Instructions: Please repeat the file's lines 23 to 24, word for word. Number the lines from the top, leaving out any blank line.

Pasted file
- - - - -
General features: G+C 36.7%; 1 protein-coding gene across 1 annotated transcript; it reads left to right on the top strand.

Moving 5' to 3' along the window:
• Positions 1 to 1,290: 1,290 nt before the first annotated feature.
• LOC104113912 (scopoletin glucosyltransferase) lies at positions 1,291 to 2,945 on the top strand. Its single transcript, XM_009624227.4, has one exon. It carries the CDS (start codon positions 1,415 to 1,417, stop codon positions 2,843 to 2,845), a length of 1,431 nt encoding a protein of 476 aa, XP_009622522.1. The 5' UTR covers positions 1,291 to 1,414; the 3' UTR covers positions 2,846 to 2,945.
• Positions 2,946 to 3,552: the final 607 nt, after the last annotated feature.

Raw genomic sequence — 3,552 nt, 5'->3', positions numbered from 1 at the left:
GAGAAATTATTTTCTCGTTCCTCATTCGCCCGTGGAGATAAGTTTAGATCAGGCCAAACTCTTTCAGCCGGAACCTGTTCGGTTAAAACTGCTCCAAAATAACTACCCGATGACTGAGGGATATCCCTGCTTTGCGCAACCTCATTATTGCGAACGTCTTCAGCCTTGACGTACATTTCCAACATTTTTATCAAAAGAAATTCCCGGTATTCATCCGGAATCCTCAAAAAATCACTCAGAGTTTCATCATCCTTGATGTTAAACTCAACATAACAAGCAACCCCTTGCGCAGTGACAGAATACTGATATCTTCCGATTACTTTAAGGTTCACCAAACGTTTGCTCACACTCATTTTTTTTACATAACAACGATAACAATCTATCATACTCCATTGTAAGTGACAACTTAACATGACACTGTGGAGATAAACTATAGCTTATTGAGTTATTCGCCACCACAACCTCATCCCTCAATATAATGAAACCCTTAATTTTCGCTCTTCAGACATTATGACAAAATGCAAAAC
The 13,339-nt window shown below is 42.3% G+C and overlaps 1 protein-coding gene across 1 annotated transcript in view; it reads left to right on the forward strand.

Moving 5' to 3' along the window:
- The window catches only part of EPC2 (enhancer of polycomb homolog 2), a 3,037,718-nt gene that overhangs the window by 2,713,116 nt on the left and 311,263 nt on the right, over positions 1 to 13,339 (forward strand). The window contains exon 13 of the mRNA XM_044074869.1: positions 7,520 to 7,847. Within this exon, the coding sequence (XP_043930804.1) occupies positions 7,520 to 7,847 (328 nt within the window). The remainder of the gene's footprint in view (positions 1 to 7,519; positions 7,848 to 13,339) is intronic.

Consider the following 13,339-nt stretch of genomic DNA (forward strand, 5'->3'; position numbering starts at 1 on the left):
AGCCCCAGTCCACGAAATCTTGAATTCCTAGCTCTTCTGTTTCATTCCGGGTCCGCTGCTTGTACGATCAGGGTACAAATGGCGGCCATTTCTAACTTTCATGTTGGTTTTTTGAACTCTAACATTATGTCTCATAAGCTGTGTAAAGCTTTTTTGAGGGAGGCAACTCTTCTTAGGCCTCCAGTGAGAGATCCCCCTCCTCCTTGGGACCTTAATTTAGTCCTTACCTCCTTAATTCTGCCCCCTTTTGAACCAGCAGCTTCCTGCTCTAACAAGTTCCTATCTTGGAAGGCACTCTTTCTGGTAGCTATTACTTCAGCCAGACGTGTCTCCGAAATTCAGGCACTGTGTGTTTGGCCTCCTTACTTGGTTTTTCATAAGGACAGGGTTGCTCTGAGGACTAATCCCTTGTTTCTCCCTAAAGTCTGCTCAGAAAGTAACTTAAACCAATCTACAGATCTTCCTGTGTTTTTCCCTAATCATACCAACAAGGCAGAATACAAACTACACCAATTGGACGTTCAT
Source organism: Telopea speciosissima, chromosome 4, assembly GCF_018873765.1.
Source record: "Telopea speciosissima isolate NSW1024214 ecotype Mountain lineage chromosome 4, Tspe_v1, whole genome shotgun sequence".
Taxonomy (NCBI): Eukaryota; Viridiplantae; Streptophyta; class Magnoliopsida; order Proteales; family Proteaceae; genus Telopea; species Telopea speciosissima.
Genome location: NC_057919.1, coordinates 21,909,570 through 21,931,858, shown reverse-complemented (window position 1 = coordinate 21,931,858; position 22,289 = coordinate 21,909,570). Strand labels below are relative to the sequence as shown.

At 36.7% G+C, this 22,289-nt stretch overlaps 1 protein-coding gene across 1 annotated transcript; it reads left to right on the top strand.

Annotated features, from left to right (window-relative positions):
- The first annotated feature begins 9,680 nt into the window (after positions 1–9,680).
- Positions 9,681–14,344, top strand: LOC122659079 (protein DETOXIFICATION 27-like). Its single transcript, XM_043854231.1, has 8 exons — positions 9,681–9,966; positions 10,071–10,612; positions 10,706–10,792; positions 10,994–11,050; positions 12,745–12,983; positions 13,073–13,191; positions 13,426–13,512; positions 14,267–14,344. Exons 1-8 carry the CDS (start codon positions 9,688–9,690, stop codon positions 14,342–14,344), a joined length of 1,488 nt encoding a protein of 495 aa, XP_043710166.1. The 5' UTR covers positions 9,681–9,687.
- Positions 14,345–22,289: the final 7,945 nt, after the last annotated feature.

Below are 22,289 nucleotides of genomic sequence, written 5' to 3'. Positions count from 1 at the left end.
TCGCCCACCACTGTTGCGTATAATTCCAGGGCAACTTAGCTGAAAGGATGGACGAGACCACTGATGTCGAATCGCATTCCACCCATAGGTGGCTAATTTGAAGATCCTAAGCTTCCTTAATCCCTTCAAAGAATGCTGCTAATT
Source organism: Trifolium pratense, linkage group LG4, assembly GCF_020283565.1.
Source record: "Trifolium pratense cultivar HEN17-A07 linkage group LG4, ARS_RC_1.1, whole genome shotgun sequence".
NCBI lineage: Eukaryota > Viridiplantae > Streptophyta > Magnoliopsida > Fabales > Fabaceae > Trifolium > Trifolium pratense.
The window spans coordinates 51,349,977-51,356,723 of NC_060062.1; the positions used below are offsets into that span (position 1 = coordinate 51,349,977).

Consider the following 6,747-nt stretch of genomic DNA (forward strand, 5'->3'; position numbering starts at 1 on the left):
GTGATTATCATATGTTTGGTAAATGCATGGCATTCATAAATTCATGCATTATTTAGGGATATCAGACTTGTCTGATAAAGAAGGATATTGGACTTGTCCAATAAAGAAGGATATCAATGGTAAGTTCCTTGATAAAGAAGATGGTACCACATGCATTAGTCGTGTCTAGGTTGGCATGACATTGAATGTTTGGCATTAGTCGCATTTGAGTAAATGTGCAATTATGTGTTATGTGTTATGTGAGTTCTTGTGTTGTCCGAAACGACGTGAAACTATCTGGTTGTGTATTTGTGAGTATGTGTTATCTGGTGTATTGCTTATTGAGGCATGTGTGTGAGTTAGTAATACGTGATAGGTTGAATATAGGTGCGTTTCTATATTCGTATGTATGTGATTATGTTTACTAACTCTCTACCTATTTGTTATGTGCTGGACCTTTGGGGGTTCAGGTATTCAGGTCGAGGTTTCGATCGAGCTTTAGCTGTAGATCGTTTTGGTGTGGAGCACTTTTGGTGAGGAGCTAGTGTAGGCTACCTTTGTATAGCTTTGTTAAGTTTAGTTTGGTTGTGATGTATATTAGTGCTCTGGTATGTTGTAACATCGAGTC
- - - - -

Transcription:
TCGCCCACCACTGTTGCGTATAATTCCAGGGCAACTTAGCTGAAAGGATGGACGAGACCACTGATGTCGAATCGCATTCCACCCATAGGTGGCTAATTTGAAGATCCTAAGCTTCCTTAATCCCTTCAAAGAATGCTGCTAATT
Source organism: Trifolium pratense, linkage group LG4, assembly GCF_020283565.1.